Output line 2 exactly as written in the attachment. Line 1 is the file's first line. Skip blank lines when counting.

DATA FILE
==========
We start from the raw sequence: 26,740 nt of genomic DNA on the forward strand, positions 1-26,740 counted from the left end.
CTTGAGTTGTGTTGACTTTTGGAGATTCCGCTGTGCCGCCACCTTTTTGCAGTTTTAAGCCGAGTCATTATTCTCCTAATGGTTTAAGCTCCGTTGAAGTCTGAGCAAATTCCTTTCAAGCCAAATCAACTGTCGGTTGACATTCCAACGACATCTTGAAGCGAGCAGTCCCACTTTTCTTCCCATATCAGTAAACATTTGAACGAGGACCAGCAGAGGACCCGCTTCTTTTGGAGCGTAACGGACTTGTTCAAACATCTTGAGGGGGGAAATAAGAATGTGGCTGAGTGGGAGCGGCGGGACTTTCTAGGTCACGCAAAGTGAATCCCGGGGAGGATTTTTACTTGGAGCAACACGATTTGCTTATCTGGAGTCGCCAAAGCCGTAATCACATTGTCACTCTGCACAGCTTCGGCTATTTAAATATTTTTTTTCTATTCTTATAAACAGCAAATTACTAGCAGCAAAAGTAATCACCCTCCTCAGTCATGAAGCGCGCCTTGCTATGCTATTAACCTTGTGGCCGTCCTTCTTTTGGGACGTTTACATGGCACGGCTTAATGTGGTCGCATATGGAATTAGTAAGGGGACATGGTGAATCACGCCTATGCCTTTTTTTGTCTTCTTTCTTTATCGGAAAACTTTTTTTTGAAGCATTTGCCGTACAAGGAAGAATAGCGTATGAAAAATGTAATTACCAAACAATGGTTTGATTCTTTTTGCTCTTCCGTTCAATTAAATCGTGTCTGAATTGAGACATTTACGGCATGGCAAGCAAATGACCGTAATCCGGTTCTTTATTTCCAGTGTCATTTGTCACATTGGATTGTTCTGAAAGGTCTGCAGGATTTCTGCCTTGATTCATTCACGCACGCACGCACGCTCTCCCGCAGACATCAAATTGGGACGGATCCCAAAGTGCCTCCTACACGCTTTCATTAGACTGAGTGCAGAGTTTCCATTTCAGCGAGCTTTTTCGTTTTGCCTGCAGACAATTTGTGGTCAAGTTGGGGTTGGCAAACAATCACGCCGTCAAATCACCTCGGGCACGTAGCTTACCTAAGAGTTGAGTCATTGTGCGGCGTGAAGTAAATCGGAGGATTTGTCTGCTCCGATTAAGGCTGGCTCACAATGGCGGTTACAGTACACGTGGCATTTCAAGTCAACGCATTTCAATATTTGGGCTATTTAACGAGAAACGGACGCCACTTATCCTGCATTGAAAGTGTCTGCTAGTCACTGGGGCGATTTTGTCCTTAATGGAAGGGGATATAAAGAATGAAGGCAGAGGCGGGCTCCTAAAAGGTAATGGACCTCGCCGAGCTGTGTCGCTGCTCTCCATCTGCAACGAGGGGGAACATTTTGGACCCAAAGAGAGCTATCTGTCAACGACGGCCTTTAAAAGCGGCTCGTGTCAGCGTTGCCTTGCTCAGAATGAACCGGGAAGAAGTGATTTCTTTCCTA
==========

CTTGAGTTGTGTTGACTTTTGGAGATTCCGCTGTGCCGCCACCTTTTTGCAGTTTTAAGCCGAGTCATTATTCTCCTAATGGTTTAAGCTCCGTTGAAGTCTGAGCAAATTCCTTTCAAGCCAAATCAACTGTCGGTTGACATTCCAACGACATCTTGAAGCGAGCAGTCCCACTTTTCTTCCCATATCAGTAAACATTTGAACGAGGACCAGCAGAGGACCCGCTTCTTTTGGAGCGTAACGGACTTGTTCAAACATCTTGAGGGGGGAAATAAGAATGTGGCTGAGTGGGAGCGGCGGGACTTTCTAGGTCACGCAAAGTGAATCCCGGGGAGGATTTTTACTTGGAGCAACACGATTTGCTTATCTGGAGTCGCCAAAGCCGTAATCACATTGTCACTCTGCACAGCTTCGGCTATTTAAATATTTTTTTTCTATTCTTATAAACAGCAAATTACTAGCAGCAAAAGTAATCACCCTCCTCAGTCATGAAGCGCGCCTTGCTATGCTATTAACCTTGTGGCCGTCCTTCTTTTGGGACGTTTACATGGCACGGCTTAATGTGGTCGCATATGGAATTAGTAAGGGGACATGGTGAATCACGCCTATGCCTTTTTTTGTCTTCTTTCTTTATCGGAAAACTTTTTTTTGAAGCATTTGCCGTACAAGGAAGAATAGCGTATGAAAAATGTAATTACCAAACAATGGTTTGATTCTTTTTGCTCTTCCGTTCAATTAAATCGTGTCTGAATTGAGACATTTACGGCATGGCAAGCAAATGACCGTAATCCGGTTCTTTATTTCCAGTGTCATTTGTCACATTGGATTGTTCTGAAAGGTCTGCAGGATTTCTGCCTTGATTCATTCACGCACGCACGCACGCTCTCCCGCAGACATCAAATTGGGACGGATCCCAAAGTGCCTCCTACACGCTTTCATTAGACTGAGTGCAGAGTTTCCATTTCAGCGAGCTTTTTCGTTTTGCCTGCAGACAATTTGTGGTCAAGTTGGGGTTGGCAAACAATCACGCCGTCAAATCACCTCGGGCACGTAGCTTACCTAAGAGTTGAGTCATTGTGCGGCGTGAAGTAAATCGGAGGATTTGTCTGCTCCGATTAAGGCTGGCTCACAATGGCGGTTACAGTACACGTGGCATTTCAAGTCAACGCATTTCAATATTTGGGCTATTTAACGAGAAACGGACGCCACTTATCCTGCATTGAAAGTGTCTGCTAGTCACTGGGGCGATTTTGTCCTTAATGGAAGGGGATATAAAGAATGAAGGCAGAGGCGGGCTCCTAAAAGGTAATGGACCTCGCCGAGCTGTGTCGCTGCTCTCCATCTGCAACGAGGGGGAACATTTTGGACCCAAAGAGAGCTATCTGTCAACGACGGCCTTTAAAAGCGGCTCGTGTCAGCGTTGCCTTGCTCAGAATGAACCGGGAAGAAGTGATTTCTTTCCTA